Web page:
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UC Berkeley Blog: Expand State-Funded Housing Opportunities

Just five years ago, an overwhelming majority of funding to address homelessness in California came from the federal government, with little state involvement. The growing number of homeless people – the majority of them homeless – has been left to local jurisdictions to deal with, with little attention from the legislature or state agencies.

That tide has turned, as evidenced by the state’s commitment to unprecedented levels of funding to address homelessness as well as its willingness to pilot innovative new programs across state agencies. Our latest research paper, California’s Homekey Program: Unlocking Housing Opportunities for People Experiencing Homelessness, focuses on lessons learned from Homekey, one of the most important programs through which the state has scaled up its investments in the fight against homelessness. -shelter. Sometimes confused with Project Roomkey — which rented rooms in hotels for temporary shelter during the pandemic — Homekey seeks to address homelessness by dramatically increasing the supply of permanent affordable housing across the state.

Figure 1: California State Funding Dedicated to Addressing Homelessness

The program has already had a significant impact. Developed amid the COVID-19 pandemic, Homekey provides local public entities with large capital grants that can be used to purchase existing buildings and convert them into housing for those experiencing homelessness or at risk. In the first round of funding, often called Homekey 1.0, the state awarded about $800 million in grants to 94 projects, the majority involving the purchase of hotels and motels that had been hit hard by the pandemic. In total, Homekey 1.0 added 6,000 rooms and/or units to the state’s short-term and permanent housing supply in less than six months, at an average initial cost of $238,000 per unit. That alone is a significant achievement, especially when compared to the time and cost it typically takes to build affordable housing. Credit should also be given to the Herculean efforts of staff across the state – at the California Department of Housing and Community Development, city and county agencies and departments, and nonprofit and community organizations – who have succeeded during the pandemic without an existing road map for how to do this job.

As the state prepares to continue investing in Homekey, with $1.45 billion authorized for this fiscal year, important lessons can be learned from the program’s first cycle. We find that Homekey’s grant structure, coupled with the flexibility given to jurisdictions in the use of funds, has allowed them to move quickly to meet local needs. Unlike how affordable housing is typically financed, Homekey has also reduced the need to pull together multiple sources of financing (which adds time and cost) to make projects feasible. Homekey’s focus on speed — facilitated by streamlining regulations — has made all the difference in how quickly localities have been able to house people. We also see that Homekey 1.0 has generated new partnerships and strengthened old ones and, in some places, helped improve coordination between city and county agencies.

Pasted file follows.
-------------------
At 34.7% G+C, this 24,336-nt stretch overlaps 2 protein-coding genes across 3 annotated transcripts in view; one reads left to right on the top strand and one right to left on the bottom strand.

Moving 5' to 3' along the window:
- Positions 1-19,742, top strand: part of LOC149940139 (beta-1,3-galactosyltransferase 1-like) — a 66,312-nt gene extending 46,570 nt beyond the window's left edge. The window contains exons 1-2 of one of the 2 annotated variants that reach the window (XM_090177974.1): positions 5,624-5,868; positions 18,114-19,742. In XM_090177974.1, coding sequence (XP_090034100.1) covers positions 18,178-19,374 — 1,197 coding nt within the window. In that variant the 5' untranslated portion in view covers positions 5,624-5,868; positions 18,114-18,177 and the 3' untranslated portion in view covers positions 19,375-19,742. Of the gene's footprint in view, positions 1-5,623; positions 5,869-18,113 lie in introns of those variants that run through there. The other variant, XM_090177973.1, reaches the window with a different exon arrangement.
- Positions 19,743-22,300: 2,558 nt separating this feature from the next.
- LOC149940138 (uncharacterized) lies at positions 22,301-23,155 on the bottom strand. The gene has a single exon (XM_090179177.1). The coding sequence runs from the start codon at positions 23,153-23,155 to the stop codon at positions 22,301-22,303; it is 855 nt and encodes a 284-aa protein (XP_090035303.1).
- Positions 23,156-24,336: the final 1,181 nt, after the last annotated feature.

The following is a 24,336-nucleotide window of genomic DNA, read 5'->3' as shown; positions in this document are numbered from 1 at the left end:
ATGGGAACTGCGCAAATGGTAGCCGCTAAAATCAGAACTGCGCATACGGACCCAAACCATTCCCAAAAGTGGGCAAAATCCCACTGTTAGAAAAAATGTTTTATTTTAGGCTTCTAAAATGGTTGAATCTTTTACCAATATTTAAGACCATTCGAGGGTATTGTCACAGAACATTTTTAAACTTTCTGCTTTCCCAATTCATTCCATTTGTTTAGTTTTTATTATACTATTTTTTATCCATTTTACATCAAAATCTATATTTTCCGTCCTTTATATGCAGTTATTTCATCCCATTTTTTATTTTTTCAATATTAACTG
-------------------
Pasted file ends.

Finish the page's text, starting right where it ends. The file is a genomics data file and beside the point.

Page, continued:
But more needs to be done to ensure that the program has the desired long-term impact. Despite all its strengths, Homekey remains embedded in an underfunded and fragmented affordable housing system. This means that many properties do not have sufficient financing to support long-term operations – this remains the biggest challenge and concern for Homekey grantees. Some buildings also need a lot more work to convert into permanent housing, but Homekey’s grants weren’t large enough to cover the necessary renovations. Obtaining additional funds for the conversion of these sites is difficult and can introduce new regulatory barriers and requirements. Resources to support resident wellbeing – including case management, health care, and mental health and/or addictions counseling – also remain well below what is needed.

None of these challenges are easily solved, and the history of affordable housing policy is filled with examples of ambitious programs that have failed due to a lack of continued commitment to funding, implementation and systems reform. However, the state has shown through the Homekey program that it can quickly initiate ambitious new programs that address the urgency of California’s homelessness crisis. It must continue to display this same ambition and ensure that the long-term implementation of Homekey lives up to its promise.

Read the full report here.


This press release was produced by the UC Berkeley blog. The opinions expressed here are those of the author.